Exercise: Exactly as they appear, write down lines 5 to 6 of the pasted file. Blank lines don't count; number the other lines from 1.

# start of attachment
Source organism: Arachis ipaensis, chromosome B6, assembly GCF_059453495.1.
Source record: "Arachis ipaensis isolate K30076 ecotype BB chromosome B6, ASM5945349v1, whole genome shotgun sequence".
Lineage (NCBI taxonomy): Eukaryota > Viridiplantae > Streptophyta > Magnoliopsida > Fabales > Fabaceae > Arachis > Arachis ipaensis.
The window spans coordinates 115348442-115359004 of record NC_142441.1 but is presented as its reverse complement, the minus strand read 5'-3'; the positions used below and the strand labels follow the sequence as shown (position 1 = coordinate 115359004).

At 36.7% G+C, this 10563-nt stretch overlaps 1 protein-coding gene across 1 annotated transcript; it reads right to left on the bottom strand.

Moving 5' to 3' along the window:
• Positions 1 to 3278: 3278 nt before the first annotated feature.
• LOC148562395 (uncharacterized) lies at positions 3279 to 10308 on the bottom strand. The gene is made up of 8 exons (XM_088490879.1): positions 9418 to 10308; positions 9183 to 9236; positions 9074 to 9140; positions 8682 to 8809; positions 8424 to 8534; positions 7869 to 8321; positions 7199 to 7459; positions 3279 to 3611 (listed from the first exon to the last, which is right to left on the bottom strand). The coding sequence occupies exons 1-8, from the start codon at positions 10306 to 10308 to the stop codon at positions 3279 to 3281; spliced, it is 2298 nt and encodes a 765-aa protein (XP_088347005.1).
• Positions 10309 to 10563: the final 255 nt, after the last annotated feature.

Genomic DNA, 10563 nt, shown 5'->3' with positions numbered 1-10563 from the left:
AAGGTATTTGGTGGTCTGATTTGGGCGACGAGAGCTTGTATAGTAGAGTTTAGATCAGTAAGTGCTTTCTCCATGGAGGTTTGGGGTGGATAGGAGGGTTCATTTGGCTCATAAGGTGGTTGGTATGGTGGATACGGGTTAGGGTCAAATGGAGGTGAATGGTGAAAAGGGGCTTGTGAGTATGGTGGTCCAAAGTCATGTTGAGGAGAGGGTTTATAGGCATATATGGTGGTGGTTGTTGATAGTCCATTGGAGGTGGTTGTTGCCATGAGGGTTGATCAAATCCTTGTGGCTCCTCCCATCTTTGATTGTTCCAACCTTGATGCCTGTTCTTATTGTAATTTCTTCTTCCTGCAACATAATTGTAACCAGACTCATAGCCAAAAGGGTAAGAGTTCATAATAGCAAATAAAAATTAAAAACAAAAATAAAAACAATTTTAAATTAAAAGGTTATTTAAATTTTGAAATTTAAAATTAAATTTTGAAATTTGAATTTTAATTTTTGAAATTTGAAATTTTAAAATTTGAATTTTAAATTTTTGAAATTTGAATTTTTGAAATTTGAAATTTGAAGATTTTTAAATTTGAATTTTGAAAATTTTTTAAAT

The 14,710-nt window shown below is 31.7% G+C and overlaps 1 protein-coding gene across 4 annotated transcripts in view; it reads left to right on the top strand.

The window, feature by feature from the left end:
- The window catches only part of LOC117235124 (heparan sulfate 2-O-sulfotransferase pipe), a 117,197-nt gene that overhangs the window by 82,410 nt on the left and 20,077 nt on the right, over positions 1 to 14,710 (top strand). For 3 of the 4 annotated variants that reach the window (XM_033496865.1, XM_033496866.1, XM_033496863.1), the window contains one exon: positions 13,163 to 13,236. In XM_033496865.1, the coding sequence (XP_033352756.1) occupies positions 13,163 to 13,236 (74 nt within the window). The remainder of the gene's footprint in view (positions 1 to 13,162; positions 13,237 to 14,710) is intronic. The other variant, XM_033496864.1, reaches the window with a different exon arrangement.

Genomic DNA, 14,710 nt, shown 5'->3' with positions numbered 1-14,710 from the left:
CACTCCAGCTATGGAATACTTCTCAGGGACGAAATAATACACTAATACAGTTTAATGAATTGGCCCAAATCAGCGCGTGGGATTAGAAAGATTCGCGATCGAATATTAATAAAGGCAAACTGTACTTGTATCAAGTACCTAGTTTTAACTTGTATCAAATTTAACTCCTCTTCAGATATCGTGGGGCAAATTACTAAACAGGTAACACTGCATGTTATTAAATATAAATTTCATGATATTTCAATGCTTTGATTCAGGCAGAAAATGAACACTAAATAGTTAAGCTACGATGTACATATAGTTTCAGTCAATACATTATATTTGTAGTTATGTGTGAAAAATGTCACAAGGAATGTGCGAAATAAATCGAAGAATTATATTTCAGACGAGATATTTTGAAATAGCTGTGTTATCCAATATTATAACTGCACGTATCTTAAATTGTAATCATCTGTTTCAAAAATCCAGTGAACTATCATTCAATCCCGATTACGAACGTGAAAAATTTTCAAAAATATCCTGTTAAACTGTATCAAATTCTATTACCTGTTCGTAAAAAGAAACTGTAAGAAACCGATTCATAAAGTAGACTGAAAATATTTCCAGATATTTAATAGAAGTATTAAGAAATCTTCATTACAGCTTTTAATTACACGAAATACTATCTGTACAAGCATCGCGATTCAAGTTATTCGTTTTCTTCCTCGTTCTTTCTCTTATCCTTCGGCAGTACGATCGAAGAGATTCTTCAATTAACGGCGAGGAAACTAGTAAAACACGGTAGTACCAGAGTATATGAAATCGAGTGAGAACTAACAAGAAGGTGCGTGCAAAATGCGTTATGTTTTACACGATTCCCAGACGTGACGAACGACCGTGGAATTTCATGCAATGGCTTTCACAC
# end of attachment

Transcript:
At 36.7% G+C, this 10563-nt stretch overlaps 1 protein-coding gene across 1 annotated transcript; it reads right to left on the bottom strand.

Moving 5' to 3' along the window: